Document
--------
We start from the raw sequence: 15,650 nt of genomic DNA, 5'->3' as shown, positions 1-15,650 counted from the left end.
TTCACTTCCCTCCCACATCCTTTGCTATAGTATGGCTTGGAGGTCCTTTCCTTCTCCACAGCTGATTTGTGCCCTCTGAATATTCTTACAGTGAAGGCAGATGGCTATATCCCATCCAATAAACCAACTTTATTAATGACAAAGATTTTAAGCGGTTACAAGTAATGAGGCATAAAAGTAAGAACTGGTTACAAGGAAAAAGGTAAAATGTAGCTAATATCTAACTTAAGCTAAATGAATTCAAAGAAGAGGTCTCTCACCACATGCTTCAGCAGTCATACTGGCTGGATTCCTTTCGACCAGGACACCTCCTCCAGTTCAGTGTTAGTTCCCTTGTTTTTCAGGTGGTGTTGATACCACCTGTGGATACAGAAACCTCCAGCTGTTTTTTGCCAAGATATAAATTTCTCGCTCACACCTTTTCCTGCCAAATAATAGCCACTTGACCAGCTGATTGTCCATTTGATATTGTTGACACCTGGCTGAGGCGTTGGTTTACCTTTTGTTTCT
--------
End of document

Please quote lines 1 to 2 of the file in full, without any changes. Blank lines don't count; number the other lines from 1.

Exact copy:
We start from the raw sequence: 15,650 nt of genomic DNA, 5'->3' as shown, positions 1-15,650 counted from the left end.
TTCACTTCCCTCCCACATCCTTTGCTATAGTATGGCTTGGAGGTCCTTTCCTTCTCCACAGCTGATTTGTGCCCTCTGAATATTCTTACAGTGAAGGCAGATGGCTATATCCCATCCAATAAACCAACTTTATTAATGACAAAGATTTTAAGCGGTTACAAGTAATGAGGCATAAAAGTAAGAACTGGTTACAAGGAAAAAGGTAAAATGTAGCTAATATCTAACTTAAGCTAAATGAATTCAAAGAAGAGGTCTCTCACCACATGCTTCAGCAGTCATACTGGCTGGATTCCTTTCGACCAGGACACCTCCTCCAGTTCAGTGTTAGTTCCCTTGTTTTTCAGGTGGTGTTGATACCACCTGTGGATACAGAAACCTCCAGCTGTTTTTTGCCAAGATATAAATTTCTCGCTCACACCTTTTCCTGCCAAATAATAGCCACTTGACCAGCTGATTGTCCATTTGATATTGTTGACACCTGGCTGAGGCGTTGGTTTACCTTTTGTTTCT